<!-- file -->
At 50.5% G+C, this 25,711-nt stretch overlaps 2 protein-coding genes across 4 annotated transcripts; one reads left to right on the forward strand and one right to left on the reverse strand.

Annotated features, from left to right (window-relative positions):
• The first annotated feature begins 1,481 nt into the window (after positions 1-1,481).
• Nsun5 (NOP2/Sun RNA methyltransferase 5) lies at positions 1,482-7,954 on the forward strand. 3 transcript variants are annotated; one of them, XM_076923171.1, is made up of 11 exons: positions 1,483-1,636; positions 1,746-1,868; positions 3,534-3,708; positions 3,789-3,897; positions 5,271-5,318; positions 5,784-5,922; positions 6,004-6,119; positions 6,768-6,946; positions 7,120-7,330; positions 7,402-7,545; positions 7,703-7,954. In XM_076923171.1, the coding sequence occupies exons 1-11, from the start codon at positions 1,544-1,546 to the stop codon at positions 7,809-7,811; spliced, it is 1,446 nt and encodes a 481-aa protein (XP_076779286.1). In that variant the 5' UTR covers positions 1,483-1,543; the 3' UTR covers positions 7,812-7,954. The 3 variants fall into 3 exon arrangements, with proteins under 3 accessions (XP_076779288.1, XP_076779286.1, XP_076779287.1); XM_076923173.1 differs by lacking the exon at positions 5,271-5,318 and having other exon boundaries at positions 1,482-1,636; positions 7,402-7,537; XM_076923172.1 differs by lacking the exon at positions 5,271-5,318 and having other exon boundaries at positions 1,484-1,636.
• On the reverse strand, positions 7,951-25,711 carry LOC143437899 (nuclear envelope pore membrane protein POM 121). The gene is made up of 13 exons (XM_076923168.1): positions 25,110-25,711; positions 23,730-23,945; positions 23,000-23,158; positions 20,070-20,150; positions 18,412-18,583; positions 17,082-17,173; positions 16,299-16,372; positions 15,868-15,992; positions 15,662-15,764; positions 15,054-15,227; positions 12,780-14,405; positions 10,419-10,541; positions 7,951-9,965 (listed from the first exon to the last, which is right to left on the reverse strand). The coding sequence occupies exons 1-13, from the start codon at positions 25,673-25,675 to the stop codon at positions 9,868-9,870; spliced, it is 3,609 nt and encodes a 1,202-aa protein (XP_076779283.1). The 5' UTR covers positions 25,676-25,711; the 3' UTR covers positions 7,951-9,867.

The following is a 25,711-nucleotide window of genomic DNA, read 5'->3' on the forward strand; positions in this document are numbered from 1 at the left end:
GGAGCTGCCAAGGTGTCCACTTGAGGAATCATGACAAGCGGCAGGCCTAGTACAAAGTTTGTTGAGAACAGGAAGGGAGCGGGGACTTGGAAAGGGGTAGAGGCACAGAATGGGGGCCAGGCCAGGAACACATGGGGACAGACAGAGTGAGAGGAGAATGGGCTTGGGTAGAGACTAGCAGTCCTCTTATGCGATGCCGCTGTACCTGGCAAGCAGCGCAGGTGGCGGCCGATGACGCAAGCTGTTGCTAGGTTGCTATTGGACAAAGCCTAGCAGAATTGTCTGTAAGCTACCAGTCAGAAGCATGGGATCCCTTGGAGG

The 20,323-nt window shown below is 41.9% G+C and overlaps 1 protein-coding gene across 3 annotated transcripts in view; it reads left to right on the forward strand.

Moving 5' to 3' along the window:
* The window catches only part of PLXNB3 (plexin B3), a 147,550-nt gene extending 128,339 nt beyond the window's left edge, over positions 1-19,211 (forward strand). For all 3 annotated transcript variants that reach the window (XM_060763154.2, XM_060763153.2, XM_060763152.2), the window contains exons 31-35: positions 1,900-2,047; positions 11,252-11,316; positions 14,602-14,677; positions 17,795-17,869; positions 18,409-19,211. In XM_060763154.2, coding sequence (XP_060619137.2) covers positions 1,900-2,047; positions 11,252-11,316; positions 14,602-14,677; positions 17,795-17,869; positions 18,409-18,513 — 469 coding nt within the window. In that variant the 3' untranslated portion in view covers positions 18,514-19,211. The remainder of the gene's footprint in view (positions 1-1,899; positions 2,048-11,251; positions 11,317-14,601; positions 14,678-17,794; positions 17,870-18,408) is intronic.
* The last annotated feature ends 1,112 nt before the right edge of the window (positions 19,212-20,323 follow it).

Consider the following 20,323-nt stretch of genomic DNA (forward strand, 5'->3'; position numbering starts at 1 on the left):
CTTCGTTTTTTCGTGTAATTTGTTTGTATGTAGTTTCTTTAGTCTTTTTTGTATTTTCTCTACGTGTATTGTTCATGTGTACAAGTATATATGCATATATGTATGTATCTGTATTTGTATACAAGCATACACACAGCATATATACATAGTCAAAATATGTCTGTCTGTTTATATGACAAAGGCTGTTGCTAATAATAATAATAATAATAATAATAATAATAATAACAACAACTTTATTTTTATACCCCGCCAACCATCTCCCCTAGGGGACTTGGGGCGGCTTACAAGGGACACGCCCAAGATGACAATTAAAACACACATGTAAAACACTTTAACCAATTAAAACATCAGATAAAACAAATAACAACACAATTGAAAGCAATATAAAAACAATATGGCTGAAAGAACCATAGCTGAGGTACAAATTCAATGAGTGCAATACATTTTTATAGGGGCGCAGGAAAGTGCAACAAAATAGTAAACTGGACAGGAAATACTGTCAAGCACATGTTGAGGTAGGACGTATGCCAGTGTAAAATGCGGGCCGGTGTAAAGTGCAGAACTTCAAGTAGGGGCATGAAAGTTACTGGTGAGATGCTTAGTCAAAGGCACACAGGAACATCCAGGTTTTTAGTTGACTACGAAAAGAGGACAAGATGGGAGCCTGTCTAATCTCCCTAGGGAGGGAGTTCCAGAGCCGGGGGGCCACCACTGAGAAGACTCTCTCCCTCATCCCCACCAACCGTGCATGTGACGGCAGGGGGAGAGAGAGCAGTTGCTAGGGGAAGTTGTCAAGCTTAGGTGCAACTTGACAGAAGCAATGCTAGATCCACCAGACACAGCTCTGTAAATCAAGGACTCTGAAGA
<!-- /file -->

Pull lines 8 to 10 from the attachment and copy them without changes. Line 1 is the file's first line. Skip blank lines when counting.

The 20,323-nt window shown below is 41.9% G+C and overlaps 1 protein-coding gene across 3 annotated transcripts in view; it reads left to right on the forward strand.

Moving 5' to 3' along the window:
* The window catches only part of PLXNB3 (plexin B3), a 147,550-nt gene extending 128,339 nt beyond the window's left edge, over positions 1-19,211 (forward strand). For all 3 annotated transcript variants that reach the window (XM_060763154.2, XM_060763153.2, XM_060763152.2), the window contains exons 31-35: positions 1,900-2,047; positions 11,252-11,316; positions 14,602-14,677; positions 17,795-17,869; positions 18,409-19,211. In XM_060763154.2, coding sequence (XP_060619137.2) covers positions 1,900-2,047; positions 11,252-11,316; positions 14,602-14,677; positions 17,795-17,869; positions 18,409-18,513 — 469 coding nt within the window. In that variant the 3' untranslated portion in view covers positions 18,514-19,211. The remainder of the gene's footprint in view (positions 1-1,899; positions 2,048-11,251; positions 11,317-14,601; positions 14,678-17,794; positions 17,870-18,408) is intronic.